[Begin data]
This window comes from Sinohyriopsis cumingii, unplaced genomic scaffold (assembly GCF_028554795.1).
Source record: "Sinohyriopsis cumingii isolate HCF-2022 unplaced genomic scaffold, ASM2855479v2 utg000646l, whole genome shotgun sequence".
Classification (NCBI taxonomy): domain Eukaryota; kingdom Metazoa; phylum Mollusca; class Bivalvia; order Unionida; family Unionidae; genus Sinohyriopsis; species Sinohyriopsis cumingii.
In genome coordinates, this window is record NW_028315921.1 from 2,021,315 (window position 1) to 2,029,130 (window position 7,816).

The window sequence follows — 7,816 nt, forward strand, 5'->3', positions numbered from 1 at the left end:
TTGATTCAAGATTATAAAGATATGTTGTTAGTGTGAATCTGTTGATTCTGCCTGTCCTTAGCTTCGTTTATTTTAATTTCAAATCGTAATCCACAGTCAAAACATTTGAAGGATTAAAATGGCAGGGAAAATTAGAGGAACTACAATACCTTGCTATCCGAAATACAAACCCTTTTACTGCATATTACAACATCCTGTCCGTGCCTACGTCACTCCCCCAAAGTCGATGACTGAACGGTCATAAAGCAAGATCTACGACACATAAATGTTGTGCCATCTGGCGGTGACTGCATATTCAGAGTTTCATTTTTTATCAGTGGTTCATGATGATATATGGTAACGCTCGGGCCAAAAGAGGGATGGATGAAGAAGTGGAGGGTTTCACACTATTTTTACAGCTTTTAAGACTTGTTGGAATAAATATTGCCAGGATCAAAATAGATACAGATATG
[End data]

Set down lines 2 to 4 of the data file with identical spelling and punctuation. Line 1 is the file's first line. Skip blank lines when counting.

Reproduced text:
Source record: "Sinohyriopsis cumingii isolate HCF-2022 unplaced genomic scaffold, ASM2855479v2 utg000646l, whole genome shotgun sequence".
Classification (NCBI taxonomy): domain Eukaryota; kingdom Metazoa; phylum Mollusca; class Bivalvia; order Unionida; family Unionidae; genus Sinohyriopsis; species Sinohyriopsis cumingii.
In genome coordinates, this window is record NW_028315921.1 from 2,021,315 (window position 1) to 2,029,130 (window position 7,816).